EUFF Review: 'The Giants'

The Giants (Les géants)
(Belgium/France/Luxembourg, 84 min.)
Dir. Bouli Lanners, Writ. Bouli Lanners, Elise Ancion
Starring: Martin Nissen, Zacharie Chasseriaud, Paul Bartel
It’s been a refreshingly youthful year at the European Union Film Festival in 2013. Not only has the CFI’s programme offered a wide range of films both about and for audiences of all ages, but the selected films have also had a decidedly contemporary vibe, as their digital video style pulses with energy, electro-pop scores. It seems fitting, then, to wind down the festival with the old school 35mm charm of Belgium’s The Giants. All the coming-of-age tales at the festival improve upon a prototype to which this little film seems wholly indebted. The Giants, which tells of three lost boys finding their way by the river, adds a taste of Huckleberry Finn (or even The Little Rascals) to the closing days of the festival.

This film by Bouli Lanners, which topped the Directors’ Fortnight at Cannes 2011, is very much in the vein of Huckleberry Finn’s cinematic descendants such as Stand By Me or this year’s Mud. It’s a tale of boys will be boys, and of coming of age while traversing that ever muddy and symbolic river that flows through the land of misfit boys. The three lost boys of The Giants are brothers Seth and Zak, played by Martin Nissen and Zacharie Chasseriaud respectively, and their friend Danny, played by Paul Bartel.

Seth and Zak are home alone in their rural Belgian township as their parents abandon them to go work for an embassy in the city. Their absentee parents have left them without food or money, so Seth and Zak pillage the neighbours’ supplies like the kids from The Bling Ring and enjoy the odd lark with other people’s booze and clothes too.

Danny doesn’t have any better guidance or direction, since he’s under the care of his older brother. Danny’s hooligan elder is a big bad wolf with ties to the drug trade. He keeps angry dogs on a leash and stomps around, hitting things with a bat to scare off the three little kids.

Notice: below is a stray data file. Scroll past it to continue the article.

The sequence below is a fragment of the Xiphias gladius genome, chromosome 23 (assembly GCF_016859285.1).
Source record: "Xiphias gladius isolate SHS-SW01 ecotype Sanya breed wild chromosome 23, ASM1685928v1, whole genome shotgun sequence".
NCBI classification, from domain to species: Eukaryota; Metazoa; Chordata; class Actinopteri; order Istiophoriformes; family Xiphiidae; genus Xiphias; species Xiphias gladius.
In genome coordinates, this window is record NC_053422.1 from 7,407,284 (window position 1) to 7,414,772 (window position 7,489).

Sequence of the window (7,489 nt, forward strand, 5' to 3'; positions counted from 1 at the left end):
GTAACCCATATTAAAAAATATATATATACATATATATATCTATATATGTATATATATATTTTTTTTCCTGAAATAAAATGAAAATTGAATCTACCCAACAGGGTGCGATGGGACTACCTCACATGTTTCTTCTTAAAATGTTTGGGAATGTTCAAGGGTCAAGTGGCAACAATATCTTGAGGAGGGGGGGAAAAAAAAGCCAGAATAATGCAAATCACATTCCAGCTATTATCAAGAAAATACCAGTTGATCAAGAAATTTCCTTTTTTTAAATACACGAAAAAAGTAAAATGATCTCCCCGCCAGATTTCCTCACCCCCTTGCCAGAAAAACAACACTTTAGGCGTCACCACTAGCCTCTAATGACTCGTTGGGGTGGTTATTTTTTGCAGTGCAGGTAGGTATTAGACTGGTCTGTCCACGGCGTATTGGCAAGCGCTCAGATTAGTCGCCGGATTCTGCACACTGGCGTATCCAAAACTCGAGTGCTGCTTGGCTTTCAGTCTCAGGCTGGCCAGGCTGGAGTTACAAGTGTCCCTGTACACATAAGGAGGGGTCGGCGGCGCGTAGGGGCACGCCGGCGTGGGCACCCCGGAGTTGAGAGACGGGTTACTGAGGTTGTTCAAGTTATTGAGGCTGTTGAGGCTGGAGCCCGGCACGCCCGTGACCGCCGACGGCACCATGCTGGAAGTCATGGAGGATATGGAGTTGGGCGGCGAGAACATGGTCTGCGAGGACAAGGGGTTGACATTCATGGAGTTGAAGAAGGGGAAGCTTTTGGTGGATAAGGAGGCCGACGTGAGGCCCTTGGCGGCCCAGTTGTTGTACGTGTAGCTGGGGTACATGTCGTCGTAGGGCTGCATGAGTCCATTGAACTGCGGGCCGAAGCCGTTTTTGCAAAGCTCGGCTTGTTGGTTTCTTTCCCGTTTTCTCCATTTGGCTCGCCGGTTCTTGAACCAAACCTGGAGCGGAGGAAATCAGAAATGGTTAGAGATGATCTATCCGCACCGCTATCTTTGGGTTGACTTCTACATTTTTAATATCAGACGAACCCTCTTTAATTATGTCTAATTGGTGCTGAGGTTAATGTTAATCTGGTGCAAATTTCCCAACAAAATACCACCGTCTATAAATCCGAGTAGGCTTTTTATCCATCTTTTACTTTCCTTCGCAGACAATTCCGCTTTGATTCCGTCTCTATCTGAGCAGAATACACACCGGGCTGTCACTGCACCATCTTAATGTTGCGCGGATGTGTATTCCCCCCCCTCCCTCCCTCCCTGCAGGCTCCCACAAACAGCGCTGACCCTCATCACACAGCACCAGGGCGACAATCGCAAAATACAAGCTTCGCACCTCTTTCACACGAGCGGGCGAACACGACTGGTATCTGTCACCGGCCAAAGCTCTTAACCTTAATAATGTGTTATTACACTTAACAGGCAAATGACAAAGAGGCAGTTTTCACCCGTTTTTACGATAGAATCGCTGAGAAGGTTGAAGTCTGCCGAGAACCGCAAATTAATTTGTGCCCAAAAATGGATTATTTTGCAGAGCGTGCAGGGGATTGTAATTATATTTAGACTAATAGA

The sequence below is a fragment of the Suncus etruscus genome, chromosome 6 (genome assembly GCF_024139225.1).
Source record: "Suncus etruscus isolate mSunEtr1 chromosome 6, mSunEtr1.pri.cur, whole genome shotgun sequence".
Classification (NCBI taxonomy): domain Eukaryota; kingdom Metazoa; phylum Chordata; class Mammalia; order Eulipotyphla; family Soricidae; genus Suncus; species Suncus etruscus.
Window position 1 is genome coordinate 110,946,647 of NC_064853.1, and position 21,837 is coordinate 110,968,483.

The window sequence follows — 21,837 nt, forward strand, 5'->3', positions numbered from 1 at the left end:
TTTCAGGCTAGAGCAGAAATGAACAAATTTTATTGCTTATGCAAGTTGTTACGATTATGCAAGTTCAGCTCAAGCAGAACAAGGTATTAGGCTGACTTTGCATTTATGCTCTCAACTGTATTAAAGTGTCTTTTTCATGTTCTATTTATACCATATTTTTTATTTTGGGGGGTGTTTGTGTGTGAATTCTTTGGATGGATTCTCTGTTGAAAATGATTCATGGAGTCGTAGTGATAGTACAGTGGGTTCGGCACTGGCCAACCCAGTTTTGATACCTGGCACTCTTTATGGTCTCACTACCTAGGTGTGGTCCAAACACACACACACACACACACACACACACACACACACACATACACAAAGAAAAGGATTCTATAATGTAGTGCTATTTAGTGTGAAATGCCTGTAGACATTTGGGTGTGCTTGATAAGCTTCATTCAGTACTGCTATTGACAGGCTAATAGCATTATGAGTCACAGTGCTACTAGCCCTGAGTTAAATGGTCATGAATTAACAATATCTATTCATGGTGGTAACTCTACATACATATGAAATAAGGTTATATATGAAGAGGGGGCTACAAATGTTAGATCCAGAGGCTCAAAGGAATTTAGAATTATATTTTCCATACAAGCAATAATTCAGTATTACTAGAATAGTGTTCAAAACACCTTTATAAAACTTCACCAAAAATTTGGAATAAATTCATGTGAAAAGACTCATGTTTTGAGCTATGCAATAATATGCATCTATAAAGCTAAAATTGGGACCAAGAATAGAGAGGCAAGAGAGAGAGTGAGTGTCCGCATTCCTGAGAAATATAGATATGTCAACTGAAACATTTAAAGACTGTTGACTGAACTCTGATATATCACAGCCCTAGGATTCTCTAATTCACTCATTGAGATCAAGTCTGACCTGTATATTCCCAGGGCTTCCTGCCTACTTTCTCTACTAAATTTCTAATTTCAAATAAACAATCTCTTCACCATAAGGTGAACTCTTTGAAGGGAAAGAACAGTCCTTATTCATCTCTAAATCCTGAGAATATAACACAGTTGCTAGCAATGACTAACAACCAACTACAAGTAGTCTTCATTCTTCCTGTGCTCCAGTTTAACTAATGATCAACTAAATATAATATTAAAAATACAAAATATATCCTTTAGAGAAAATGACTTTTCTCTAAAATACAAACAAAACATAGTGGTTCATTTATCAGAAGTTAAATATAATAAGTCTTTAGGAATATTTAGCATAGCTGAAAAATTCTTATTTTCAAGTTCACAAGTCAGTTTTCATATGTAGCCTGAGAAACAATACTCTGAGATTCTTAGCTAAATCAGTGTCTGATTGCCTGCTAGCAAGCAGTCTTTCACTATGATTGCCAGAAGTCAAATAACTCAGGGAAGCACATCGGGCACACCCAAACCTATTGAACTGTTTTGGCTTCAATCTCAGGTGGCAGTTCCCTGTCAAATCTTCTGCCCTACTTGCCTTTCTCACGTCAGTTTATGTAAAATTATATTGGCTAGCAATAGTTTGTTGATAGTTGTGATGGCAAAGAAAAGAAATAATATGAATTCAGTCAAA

Echoes of fables and fairy tales resonate throughout The Giants as Seth, Zak, and Danny find a kind of peace and escape in the deep woods surrounding their homes. Like the kids of a bedtime story, these three boys live in a world mostly void of responsible adults (save for one nice lady played by Marthe Keller), who might as well live in a gingerbread house. (The European homes certainly look accommodating for the likes of Hansel and Gretel.)

Lanners finds a lighthearted playfulness, though, with which to tell this sad story. The cinematography by Jean-Paul de Zaeytijd finds a faint elegiac tone in the pastoral landscape. The river itself assumes a life force thanks to the shots that crane along the water as the boys find their way. Ditto the folky song score by The Bony King of Nowhere, which adds a poignant note to the trio’s frisky story of thwarted adolescence. The songs especially lead The Giants to evoke comparison to Jeff Nichols’ Mud, as the film is driven by the lyrics much as the mellow songs by Ben Nichols elevated Mud.

Unlike Mud, though, there is no adult to steal the show. The Giants rests squarely on the shoulders of its three young leads and they carry the film admirably. Lanners lets his three talented young actors play in a world where make believe and fantasy don’t exist. Their game is survival. These actors seem to be having a blast playing the roles of the three wandering youths. They’re having fun, as kids should, but the power of The Giants comes through the subtly of their performances as their skills evolve and the kids they play grow into young men.

Rating: ★★★½ (out of ★★★★★)

The Giants screens in Ottawa at the European Union Film Festival on Saturday, November 30th at 9:00 pm at Library and Archives Canada (395 Wellington St.)

It screens at Vancouver’s EUFF on December 5th at 8:20 pm.